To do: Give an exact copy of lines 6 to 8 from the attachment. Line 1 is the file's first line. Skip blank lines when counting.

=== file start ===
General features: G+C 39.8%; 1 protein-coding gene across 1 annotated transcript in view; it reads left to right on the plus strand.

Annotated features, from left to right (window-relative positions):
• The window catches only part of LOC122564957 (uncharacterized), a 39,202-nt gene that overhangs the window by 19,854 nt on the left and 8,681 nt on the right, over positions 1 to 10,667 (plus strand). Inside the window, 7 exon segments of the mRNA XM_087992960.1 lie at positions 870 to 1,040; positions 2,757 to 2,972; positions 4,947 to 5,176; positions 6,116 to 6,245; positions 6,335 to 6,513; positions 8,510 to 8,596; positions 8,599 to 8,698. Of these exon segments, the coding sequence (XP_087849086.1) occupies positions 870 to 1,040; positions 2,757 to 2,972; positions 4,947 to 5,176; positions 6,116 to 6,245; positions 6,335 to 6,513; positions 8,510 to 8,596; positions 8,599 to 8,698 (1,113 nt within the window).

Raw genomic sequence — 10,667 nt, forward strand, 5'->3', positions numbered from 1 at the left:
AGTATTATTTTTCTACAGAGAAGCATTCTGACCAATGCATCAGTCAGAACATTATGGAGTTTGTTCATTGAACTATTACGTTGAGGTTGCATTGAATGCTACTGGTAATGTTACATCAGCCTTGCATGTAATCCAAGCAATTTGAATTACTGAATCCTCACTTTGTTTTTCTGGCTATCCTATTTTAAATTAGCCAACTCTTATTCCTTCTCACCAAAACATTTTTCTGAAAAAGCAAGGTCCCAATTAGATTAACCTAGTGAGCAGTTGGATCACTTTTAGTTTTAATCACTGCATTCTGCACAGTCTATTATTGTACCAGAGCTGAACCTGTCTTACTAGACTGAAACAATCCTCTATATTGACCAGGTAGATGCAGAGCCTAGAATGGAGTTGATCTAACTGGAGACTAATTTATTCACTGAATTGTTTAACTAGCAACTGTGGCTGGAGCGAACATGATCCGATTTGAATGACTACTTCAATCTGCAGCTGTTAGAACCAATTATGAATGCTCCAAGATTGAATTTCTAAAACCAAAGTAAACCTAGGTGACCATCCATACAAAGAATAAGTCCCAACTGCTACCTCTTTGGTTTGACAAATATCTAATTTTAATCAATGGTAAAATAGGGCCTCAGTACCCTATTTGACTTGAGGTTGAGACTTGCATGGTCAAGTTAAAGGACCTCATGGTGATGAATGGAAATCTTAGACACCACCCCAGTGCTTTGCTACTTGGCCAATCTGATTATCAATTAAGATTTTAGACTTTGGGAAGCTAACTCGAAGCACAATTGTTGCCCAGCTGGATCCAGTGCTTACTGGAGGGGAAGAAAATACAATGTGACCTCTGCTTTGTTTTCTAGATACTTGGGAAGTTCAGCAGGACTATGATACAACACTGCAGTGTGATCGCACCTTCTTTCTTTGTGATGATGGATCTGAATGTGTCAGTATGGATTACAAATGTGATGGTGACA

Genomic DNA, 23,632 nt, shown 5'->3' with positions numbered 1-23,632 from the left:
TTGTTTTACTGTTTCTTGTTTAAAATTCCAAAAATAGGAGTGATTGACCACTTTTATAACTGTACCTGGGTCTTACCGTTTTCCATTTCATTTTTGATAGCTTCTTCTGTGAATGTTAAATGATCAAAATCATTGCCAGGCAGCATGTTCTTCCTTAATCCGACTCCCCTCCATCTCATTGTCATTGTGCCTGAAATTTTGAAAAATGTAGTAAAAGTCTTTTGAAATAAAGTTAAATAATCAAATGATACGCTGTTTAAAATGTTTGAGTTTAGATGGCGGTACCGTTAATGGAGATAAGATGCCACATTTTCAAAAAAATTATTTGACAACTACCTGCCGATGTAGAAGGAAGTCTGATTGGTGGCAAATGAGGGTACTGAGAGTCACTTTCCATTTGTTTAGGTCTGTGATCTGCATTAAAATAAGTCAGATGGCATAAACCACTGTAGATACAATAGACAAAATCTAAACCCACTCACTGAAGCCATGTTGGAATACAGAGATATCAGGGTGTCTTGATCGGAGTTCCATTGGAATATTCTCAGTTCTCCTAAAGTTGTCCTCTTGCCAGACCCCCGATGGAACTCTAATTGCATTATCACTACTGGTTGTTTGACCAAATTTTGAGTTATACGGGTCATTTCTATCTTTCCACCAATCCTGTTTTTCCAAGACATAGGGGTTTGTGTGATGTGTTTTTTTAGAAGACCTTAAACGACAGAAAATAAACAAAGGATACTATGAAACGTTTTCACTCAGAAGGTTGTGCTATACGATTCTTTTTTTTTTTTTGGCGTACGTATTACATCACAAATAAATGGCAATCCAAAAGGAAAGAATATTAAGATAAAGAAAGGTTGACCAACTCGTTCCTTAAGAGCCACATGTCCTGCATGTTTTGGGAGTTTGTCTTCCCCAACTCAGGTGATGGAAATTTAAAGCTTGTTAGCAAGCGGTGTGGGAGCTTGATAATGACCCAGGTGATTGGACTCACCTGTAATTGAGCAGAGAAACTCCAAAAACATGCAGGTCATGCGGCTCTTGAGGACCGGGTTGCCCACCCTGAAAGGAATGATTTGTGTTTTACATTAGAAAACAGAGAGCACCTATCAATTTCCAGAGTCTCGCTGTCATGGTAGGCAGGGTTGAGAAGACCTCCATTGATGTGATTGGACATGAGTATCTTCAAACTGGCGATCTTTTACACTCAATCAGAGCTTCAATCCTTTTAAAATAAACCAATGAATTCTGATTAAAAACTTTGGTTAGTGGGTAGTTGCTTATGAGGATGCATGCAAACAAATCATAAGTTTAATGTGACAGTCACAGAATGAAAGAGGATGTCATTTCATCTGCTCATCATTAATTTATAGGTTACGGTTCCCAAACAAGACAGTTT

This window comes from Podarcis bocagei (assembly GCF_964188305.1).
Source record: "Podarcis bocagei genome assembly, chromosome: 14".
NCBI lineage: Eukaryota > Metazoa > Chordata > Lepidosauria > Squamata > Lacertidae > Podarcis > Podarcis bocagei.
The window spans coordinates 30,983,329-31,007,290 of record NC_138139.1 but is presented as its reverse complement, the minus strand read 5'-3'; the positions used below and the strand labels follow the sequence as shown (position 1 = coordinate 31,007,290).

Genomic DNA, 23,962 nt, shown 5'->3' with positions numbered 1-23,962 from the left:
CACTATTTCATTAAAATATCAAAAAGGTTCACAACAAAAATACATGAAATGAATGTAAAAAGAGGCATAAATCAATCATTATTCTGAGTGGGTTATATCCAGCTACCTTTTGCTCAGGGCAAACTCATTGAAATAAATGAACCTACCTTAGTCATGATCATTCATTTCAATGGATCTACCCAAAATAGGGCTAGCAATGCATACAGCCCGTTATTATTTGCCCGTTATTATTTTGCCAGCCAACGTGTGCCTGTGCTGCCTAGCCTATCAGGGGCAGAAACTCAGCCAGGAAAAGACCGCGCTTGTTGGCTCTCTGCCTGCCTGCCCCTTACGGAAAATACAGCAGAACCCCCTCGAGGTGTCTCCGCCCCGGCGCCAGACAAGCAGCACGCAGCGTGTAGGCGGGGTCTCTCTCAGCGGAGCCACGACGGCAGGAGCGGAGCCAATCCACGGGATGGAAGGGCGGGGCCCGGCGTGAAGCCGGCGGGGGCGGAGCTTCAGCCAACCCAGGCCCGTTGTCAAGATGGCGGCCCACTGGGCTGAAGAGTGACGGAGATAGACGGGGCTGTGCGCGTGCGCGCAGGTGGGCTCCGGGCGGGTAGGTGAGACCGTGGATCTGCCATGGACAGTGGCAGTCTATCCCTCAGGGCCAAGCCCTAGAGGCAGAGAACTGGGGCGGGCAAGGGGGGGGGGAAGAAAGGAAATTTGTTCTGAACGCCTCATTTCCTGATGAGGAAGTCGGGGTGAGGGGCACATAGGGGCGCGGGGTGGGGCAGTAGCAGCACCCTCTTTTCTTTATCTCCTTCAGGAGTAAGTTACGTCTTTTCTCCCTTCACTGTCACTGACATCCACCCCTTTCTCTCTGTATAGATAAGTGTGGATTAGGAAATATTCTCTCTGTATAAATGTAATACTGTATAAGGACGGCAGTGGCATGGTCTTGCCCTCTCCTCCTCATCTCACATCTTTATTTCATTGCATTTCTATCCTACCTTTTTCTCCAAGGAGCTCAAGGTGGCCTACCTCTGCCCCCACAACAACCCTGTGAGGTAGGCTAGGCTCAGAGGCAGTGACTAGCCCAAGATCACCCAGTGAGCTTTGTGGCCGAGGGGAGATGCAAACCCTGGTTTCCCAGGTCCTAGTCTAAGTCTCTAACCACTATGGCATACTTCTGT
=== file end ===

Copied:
Genomic DNA, 23,632 nt, shown 5'->3' with positions numbered 1-23,632 from the left:
TTGTTTTACTGTTTCTTGTTTAAAATTCCAAAAATAGGAGTGATTGACCACTTTTATAACTGTACCTGGGTCTTACCGTTTTCCATTTCATTTTTGATAGCTTCTTCTGTGAATGTTAAATGATCAAAATCATTGCCAGGCAGCATGTTCTTCCTTAATCCGACTCCCCTCCATCTCATTGTCATTGTGCCTGAAATTTTGAAAAATGTAGTAAAAGTCTTTTGAAATAAAGTTAAATAATCAAATGATACGCTGTTTAAAATGTTTGAGTTTAGATGGCGGTACCGTTAATGGAGATAAGATGCCACATTTTCAAAAAAATTATTTGACAACTACCTGCCGATGTAGAAGGAAGTCTGATTGGTGGCAAATGAGGGTACTGAGAGTCACTTTCCATTTGTTTAGGTCTGTGATCTGCATTAAAATAAGTCAGATGGCATAAACCACTGTAGATACAATAGACAAAATCTAAACCCACTCACTGAAGCCATGTTGGAATACAGAGATATCAGGGTGTCTTGATCGGAGTTCCATTGGAATATTCTCAGTTCTCCTAAAGTTGTCCTCTTGCCAGACCCCCGATGGAACTCTAATTGCATTATCACTACTGGTTGTTTGACCAAATTTTGAGTTATACGGGTCATTTCTATCTTTCCACCAATCCTGTTTTTCCAAGACATAGGGGTTTGTGTGATGTGTTTTTTTAGAAGACCTTAAACGACAGAAAATAAACAAAGGATACTATGAAACGTTTTCACTCAGAAGGTTGTGCTATACGATTCTTTTTTTTTTTTTGGCGTACGTATTACATCACAAATAAATGGCAATCCAAAAGGAAAGAATATTAAGATAAAGAAAGGTTGACCAACTCGTTCCTTAAGAGCCACATGTCCTGCATGTTTTGGGAGTTTGTCTTCCCCAACTCAGGTGATGGAAATTTAAAGCTTGTTAGCAAGCGGTGTGGGAGCTTGATAATGACCCAGGTGATTGGACTCACCTGTAATTGAGCAGAGAAACTCCAAAAACATGCAGGTCATGCGGCTCTTGAGGACCGGGTTGCCCACCCTGAAAGGAATGATTTGTGTTTTACATTAGAAAACAGAGAGCACCTATCAATTTCCAGAGTCTCGCTGTCATGGTAGGCAGGGTTGAGAAGACCTCCATTGATGTGATTGGACATGAGTATCTTCAAACTGGCGATCTTTTACACTCAATCAGAGCTTCAATCCTTTTAAAATAAACCAATGAATTCTGATTAAAAACTTTGGTTAGTGGGTAGTTGCTTATGAGGATGCATGCAAACAAATCATAAGTTTAATGTGACAGTCACAGAATGAAAGAGGATGTCATTTCATCTGCTCATCATTAATTTATAGGTTACGGTTCCCAAACAAGACAGTTT

This window comes from Podarcis bocagei (assembly GCF_964188305.1).